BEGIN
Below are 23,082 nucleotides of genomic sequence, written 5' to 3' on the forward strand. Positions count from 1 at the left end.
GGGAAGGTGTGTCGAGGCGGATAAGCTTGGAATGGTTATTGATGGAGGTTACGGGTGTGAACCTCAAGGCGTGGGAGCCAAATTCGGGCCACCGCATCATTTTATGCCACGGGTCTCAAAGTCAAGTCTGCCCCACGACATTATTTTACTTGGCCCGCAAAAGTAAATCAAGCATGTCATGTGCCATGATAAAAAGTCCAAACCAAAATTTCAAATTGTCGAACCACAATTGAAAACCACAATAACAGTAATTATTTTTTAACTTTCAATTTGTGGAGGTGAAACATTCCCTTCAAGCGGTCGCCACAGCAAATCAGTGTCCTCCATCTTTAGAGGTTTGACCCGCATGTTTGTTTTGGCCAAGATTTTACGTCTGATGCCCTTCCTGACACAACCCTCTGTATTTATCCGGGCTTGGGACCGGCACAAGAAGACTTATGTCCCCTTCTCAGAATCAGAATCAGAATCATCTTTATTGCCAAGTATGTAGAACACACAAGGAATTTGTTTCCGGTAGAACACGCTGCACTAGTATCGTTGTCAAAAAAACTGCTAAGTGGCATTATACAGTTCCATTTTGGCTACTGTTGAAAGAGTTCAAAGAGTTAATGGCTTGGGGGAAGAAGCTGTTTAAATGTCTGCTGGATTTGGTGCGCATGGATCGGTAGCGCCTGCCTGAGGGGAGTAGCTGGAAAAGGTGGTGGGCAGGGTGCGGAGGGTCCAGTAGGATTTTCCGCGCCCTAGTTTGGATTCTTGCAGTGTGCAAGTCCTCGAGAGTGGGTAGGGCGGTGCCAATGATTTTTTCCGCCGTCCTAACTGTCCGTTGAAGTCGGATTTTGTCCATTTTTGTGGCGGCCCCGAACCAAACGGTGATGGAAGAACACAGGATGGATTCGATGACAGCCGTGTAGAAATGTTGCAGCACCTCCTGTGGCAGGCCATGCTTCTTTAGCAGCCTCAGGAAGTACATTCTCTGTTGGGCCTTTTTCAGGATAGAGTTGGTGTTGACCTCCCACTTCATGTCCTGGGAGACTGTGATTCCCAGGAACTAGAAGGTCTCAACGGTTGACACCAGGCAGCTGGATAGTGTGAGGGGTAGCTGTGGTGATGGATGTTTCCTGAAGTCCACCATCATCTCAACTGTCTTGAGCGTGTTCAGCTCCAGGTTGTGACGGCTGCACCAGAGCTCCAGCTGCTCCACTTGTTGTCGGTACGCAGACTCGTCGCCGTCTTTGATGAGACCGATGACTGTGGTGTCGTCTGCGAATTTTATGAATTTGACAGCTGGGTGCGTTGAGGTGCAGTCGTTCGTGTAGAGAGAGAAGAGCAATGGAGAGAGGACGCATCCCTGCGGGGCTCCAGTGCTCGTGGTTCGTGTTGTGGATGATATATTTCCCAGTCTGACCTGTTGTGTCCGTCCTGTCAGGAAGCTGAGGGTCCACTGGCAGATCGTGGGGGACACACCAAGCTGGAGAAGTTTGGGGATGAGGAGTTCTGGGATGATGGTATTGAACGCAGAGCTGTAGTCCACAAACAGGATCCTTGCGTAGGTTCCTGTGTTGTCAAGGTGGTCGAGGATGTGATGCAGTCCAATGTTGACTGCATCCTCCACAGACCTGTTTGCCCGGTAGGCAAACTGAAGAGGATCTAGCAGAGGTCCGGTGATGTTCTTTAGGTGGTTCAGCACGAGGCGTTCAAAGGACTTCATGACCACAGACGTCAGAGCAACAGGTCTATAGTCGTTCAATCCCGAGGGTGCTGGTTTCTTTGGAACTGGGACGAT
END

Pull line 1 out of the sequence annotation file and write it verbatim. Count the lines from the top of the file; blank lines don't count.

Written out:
Below are 23,082 nucleotides of genomic sequence, written 5' to 3' on the forward strand. Positions count from 1 at the left end.